5×106 of PANC-1-EGFP or PANC-1-VASH2 were bilaterally subcutaneously injected into the flanks of nude mice; as control, 1×106 SW1990-scramble or SW1990-shVASH2 cells were bilaterally subcutaneously injected into the flanks of mice. Once tumor size reached 0.5-1.0cm, mice were euthanized and the xenograft tumors were harvested, cut into small pieces (1mm3), and then subcutaneously re-implanted into nude mice. This process was performed twice. Finally, PANC-1-EGFP/PANC-1-VASH2 (n=12) or SW1990-scramble/SW1990-shVASH2 (n=14) xenograft tumor pieces were subcutaneously implanted in the back of the same mice in symmetrical positions on both sides. Mice were divided into four groups: PANC-1 group (n=6): mice implanted with PANC-1-EGFP/PANC-1-VASH2 tumor pieces without gemcitabine chemotherapy; PANC-1-GZ group (n=6): mice implanted with PANC-1-EGFP/PANC-1-VASH2 tumor pieces with gemcitabine chemotherapy; SW1990 group (n=7): mice implanted with SW1990-scramble/SW1990-shVASH2 tumor pieces without gemcitabine chemotherapy; SW1990-GZ group (n=7): mice implanted with SW1990-scramble/SW1990-shVASH2 tumor pieces with gemcitabine chemotherapy. Administration of chemotherapy began when the tumor diameter reached 3-5mm: every Tuesday and Saturday gemcitabine was injected intraperitoneally at 100mg/kg; the SW1990-GZ group was treated for 3 weeks; the PANC-1-GZ group was treated for four consecutive weeks. Tumors were weighed by electronic scales. Tumor control rate was calculated as the following formula:
A higher tumor control rate indicates that the tumor size is smaller in experimental compared to control group, and a lower tumor control rate indicates that tumor size is greater in experimental group compared to control.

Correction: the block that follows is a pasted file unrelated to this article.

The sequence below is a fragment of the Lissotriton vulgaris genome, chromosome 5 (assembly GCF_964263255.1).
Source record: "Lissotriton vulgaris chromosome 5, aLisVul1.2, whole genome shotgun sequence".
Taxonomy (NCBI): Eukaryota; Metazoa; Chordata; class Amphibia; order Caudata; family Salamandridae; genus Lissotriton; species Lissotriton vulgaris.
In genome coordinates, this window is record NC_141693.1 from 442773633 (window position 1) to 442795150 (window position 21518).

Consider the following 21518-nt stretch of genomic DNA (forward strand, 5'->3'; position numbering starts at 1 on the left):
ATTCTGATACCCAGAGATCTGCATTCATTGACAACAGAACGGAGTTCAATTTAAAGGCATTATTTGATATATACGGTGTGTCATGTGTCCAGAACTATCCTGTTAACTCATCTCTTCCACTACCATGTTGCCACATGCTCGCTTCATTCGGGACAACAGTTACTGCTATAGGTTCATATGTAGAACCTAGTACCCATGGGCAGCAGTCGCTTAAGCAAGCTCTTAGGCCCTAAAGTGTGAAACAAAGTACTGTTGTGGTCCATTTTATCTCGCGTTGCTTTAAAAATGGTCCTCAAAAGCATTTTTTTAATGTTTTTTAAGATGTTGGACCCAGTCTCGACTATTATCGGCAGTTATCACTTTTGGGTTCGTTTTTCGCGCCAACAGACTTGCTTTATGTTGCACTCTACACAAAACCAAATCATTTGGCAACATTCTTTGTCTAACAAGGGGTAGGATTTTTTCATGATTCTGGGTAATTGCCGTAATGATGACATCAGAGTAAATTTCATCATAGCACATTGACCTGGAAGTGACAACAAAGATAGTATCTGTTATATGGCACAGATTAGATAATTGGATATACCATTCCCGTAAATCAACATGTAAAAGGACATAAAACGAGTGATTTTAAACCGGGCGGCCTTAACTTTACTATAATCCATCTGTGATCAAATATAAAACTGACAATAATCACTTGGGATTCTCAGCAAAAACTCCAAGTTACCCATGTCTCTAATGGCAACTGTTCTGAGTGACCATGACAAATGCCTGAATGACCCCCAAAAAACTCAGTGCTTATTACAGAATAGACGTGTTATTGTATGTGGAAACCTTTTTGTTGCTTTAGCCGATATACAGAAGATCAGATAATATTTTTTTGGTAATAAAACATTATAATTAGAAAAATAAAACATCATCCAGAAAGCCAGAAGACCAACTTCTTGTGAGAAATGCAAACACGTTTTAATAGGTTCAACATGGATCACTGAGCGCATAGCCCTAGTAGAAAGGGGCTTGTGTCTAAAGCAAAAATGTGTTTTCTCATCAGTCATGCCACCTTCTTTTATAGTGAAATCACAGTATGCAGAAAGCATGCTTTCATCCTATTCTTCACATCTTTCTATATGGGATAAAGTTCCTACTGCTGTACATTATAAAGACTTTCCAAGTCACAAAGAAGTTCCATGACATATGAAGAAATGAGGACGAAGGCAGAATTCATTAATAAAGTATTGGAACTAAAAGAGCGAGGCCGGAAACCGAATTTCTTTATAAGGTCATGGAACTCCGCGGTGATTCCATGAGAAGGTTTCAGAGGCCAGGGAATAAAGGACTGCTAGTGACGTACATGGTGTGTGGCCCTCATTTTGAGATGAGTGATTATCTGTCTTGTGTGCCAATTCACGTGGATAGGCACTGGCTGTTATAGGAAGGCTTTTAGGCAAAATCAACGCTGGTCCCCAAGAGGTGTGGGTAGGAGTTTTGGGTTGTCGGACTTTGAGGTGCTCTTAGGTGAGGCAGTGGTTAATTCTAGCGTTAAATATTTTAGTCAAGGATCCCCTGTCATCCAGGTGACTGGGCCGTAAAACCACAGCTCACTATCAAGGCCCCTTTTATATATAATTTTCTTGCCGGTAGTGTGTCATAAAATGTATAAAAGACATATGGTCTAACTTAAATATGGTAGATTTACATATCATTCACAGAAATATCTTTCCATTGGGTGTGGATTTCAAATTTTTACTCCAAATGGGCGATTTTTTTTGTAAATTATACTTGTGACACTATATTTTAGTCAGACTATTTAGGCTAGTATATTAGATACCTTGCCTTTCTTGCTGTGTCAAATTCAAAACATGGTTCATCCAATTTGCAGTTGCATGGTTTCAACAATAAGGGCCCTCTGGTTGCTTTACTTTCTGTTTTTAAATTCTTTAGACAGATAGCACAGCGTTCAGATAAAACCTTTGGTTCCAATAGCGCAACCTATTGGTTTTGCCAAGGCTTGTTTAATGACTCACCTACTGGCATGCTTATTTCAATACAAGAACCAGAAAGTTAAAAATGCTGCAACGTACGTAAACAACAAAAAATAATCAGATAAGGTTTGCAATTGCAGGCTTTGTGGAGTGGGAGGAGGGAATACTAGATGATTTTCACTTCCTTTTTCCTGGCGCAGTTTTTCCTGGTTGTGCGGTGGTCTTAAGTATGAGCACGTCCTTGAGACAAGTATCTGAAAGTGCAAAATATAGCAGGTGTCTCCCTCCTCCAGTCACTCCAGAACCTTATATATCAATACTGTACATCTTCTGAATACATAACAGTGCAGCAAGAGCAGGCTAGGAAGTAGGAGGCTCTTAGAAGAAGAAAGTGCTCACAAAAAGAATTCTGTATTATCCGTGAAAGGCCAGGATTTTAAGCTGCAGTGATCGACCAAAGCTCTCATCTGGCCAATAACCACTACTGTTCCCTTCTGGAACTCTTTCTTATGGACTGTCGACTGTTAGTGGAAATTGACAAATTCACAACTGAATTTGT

Xenograft tumor tissues were embedded in paraffin and sectioned for the TUNEL assay. TUNEL staining was performed by Biohelper Nanjing company (Biohelper, Nanjing, China) using an in situ cell death detection kit (Roche, Switzerland) according to the manufacturer's instructions. TUNEL assay results were determined by counting 1,000 cells in six randomly selected fields per sample.
Samples of PANC-1-EGFP or PANC-1-VASH2 cells were prepared for gene expression analysis using NimbleGen 12x135K microarrays (Roche Applied Science, Switzerland). Arrays were scanned using an Axon GenePix 4000B microarray scanner (Molecular Devices, CA, USA). Scanned images were imported into NimbleScan software (version 2.6, Roche Applied Science, Switzerland) for gene expression data analysis. Differentially expressed genes were identified through Fold Change filtering. Genes with fold changes≥3 or≤0.33 were selected for further analysis.
Three small interfering RNAs (GenePharma, Shanghai, China) were used for JUN knockdown; siRNA sequence information is provided in Additional file 1. Lipofectamine RNAiMAX transfection reagent (Invitrogen, Thermo Fisher Scientific, USA) was used for siRNA transfection.
ChIP was performed using the Magna ChIP Chromatin Immuno Precipitation kit (Millipore, Billerica, MA, USA). Immunoprecipitations were carried out with anti-c-Jun (H79) (cat. no. sc1694, Santa Cruz) antibody. Precipitated DNA was purified and used as a template for PCR reactions. Primers used for PCR in chromatin immunoprecipitation experiments are described in Additional file 1.
The RRM2 promoter (-2147/+1 relative to the transcription start site)  containing a JUN binding site (-643/-630 relative to the transcription start site) was synthesized (GenScript, Nanjing, China) and ligated into pGL3 basic reporter vector (Promega, Madison, WI, USA) to create PGL3-WT. A reporter vector containing a mutated JUN binding site in the RRM2 promoter was constructed (PGL3-MUT; TTTACATGAGTCAT→GCGCAGGACACAGC). Reporter plasmids were co-transfected with a Renilla luciferase expression plasmid (pRL-TK; Promega) as transfection control. Cells were cultured for 24 h following transfection, and luciferase activity was measured using the Dual Luciferase Reporter Assay System (Promega). The relative promoter activity was calculated as firefly luminescence/Renilla luminescence.